What is The Great Winter Get Together?
The Great Winter Get Together (12-15 January 2024) is a long weekend of community events around the country where people can make meaningful connections, inspired by Jo Cox’s passion for improving the UK’s response to loneliness.
I will not live in a country where thousands of people are living lonely lives forgotten by the rest of us.Jo Cox MP
The winter period is a difficult time for many and Great Winter Get Together events are positive spaces where people can connect with others in their community.
This toolkit is to support you to run your Great Winter Get Together event – from coming up with an idea, to the day of the event. You could plan a Great Winter Get Together event from scratch, or register your monthly games night or coffee morning. Now more than ever, we need to bring people together and you are playing an important role in doing just that.
Ideas for your event
Any event can be a Great Winter Get Together, so long as it supports people to make meaningful connections this January.
To give you ideas, some of the fantastic Great Winter Get Together events that took place last year included:
- Community cafes: a cafe-style event for people to connect at works great, or you could add a table that’s designated as a ‘chatty table’ within an existing cafe.
- Craft workshops: helping people connect around an activity – for example, stitching or art.
- Letter writing: Give a Few Words, a charity in Batley, ran a letter and poetry writing workshop, supporting people with writing positive letters/poems and sending them to those in local care homes.
- Board game evenings: Whether it be chess, Cluedo, or Warhammer 40k, board games are a great way to help people connect and to involve all ages.
- Community wassail: Wassailing, the practice of visiting fruit trees to welcome in the new year and ensure a good harvest for the year to come, is an ancient tradition that has been repurposed to provide community links and connection.
- Community soup-sharing: Soup is one of the foods that we share across cultures – and a traditional, warming winter dish. Why not take advantage of this and run a community soup-sharing event, inviting people to come along and share food from different cultures?
- Public Living Rooms: Setting up a public living room is a fantastic way of creating a long-term place to connect in your community and you can find support from Camerados to get up and running.
Keys for connection at your Great Winter Get Together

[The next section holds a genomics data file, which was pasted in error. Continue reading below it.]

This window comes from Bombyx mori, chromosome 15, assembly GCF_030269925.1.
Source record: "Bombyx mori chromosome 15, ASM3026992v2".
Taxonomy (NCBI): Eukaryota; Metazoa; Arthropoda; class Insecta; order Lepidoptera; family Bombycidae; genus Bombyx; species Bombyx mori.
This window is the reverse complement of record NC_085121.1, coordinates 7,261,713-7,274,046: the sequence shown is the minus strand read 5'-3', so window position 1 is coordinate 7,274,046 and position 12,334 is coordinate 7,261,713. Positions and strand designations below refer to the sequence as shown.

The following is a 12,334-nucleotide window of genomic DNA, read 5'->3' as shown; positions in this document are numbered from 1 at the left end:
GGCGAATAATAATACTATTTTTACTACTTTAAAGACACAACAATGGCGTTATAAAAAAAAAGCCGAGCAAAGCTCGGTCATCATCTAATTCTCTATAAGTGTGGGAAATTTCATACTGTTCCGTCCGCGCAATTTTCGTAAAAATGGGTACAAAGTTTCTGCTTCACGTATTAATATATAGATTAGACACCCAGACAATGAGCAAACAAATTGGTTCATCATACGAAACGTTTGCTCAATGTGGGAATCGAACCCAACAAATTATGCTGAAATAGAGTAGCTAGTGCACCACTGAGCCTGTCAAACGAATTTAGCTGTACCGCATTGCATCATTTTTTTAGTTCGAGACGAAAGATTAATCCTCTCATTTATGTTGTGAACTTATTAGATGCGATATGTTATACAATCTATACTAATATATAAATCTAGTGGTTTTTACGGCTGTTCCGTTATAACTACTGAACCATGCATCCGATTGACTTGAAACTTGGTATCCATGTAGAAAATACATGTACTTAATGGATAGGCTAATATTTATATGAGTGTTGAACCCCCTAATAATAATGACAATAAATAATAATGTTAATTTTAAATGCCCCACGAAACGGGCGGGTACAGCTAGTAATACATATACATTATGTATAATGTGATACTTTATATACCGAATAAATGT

Here are some top tips for how to encourage people to connect at your events, based on the Unlocking Connection report from our Connection Coalition:
- Consider your space: The right event space is needed to ensure people can feel safe and relaxed. This doesn’t mean high-end buildings, but it does mean a space selected to be accessible and facilitate connection.
- Consider your activities: Including an activity helps people feel more at ease by giving them something to focus on. This creates space for conversations and connections to emerge naturally. How can you include those who may not be able to take part in physical activities? If you’re doing food based things can you include a range of different cuisines?
- Working with others to plan your event: As organisers we benefit from making connections and collaborating with others. Working with other organisations and your wider community helps to develop constructive feedback, opportunities and new ideas. It can particularly be useful when you’re trying to make your event more inclusive to a particular community or group – working with an organisation that works regularly with that group can provide valuable insights and make your event far more effective.
- Pay attention to small things: Connections aren’t automatically created when you bring people together. It requires intention and attention. Paying attention to details, such as bringing along name stickers and having some refreshments, can help give people reassurance and the tools they need to navigate new connections or experiences.
- Creating meaningful connections takes time: Building trust, relationships and creating meaningful connections takes time. Try to keep your event and activities flexible, allowing people to participate in their own way and not feel rushed. Offering refreshments before and after the main event, or having a quiet space for people to withdraw to, can help people to participate at their own pace and feel more comfortable, leading to more meaningful connections.